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The Unwavering Immigrant Spirit

The Unwavering Immigrant Spirit

By Kiara Palomares

Staff Writer

 

It all started on October 12th, when a group of 160 individuals gathered at a bus terminal to flee rampant violence and unemployment in Honduras. Grabbing speed and publicity those 160 individuals quickly increased to 6,000. Honduras is one of the poorest countries in Latin America. It’s also one of the most violent attributed to the fact that Honduras is a center point for drug trafficking.

  Trump has stated “they’re not coming in. We’re going to do whatever we have to, they’re not coming in,” as he suspects potential terrorists are mixed in the group. However, on various accounts, immigrants traveling in the caravan, with their children, have stated that they want to get to America to give their children a better future—an opportunity that is unattainable in Central America.  The plight of these immigrants has been like no other, and their spirit—despite battling 1,200 miles under dreadful circumstances—is still unwavering. Karen Martinez from Copan, Honduras is one of the individuals traveling to the United States with her three children. Like the others her journey has not been easy, “Sometimes we go along laughing, sometimes crying, but we keep going” she said.

  Some intersecting cities and towns have taken it upon themselves to provide food, water, and shelter to the migrants making their way to the United States. Under the scorching sun, migrants face severe dehydration and sunburn. When shelter lacks, people will rest on the side of roads and abandoned train tracks. After miles of walking, many individuals are catching rides from platform trailers, pick-up trucks, and trucks intended for chickens and pigs.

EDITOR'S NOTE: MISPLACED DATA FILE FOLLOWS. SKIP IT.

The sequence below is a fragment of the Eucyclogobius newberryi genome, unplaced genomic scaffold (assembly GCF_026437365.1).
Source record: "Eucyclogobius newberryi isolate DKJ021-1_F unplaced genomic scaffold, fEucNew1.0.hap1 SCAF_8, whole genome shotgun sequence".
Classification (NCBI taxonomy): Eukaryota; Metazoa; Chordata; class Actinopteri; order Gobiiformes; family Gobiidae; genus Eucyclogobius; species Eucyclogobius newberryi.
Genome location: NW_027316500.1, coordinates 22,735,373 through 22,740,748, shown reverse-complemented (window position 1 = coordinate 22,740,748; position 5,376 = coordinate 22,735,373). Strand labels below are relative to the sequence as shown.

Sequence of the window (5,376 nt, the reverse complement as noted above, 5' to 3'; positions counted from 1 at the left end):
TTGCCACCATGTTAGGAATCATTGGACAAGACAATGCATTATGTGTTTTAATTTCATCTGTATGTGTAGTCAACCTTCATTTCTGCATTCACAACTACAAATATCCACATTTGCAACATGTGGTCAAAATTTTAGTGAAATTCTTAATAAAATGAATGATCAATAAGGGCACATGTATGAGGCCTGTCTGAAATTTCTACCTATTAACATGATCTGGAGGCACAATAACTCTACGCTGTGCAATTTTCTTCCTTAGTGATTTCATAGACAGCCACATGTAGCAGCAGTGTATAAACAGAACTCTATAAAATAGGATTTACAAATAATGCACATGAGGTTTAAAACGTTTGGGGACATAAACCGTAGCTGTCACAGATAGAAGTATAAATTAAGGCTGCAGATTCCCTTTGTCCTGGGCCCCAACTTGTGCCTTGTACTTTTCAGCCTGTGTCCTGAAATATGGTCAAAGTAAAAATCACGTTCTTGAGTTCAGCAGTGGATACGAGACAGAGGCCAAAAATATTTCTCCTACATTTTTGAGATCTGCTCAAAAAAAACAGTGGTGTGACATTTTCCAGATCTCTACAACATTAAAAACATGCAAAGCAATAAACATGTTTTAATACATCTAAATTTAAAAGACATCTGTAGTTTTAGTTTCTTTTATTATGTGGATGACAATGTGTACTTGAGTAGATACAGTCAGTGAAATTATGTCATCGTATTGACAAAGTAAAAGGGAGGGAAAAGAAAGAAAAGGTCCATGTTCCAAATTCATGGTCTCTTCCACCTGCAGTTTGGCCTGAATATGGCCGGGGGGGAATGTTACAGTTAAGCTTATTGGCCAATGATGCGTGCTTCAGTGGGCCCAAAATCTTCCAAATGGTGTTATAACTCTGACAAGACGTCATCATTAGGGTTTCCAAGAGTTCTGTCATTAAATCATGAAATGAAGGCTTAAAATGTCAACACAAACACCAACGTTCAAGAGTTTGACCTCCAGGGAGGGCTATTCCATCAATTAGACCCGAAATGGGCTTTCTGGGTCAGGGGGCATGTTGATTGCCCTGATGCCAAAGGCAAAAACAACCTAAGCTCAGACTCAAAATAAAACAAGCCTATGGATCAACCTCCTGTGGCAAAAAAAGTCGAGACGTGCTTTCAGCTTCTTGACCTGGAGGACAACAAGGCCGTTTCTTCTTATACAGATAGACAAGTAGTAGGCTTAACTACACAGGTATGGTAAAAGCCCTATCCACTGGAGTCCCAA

About 5,000 individuals are currently in Mexico resting, awaiting orders for their next move. Many are struggling with fatigue, chest colds, and most of all sore feet. A soccer stadium in Mexico has opened its doors for people to take shelter.

  The Trump administration claims there is a crisis at the border. However, realistically speaking this is the lowest migration has been. In 2000, 1.6 million people were arrested trying to enter the country, in comparison, less than 400,000 people were detained in 2018. Trump signed a proclamation that denies asylum to immigrants who do not enter at a port of entry; this proclamation was drafted specifically to hinder the individuals in the caravan. United States law does not require an individual to come through a port of entry in order to claim asylum. The people in the caravan do not pose a threat to United States security. They’re mothers, fathers, and children who are abandoning their home because it fails to facilitate safety and optimism to lead healthy lives.


Kiara Palomares is a Staff Writer

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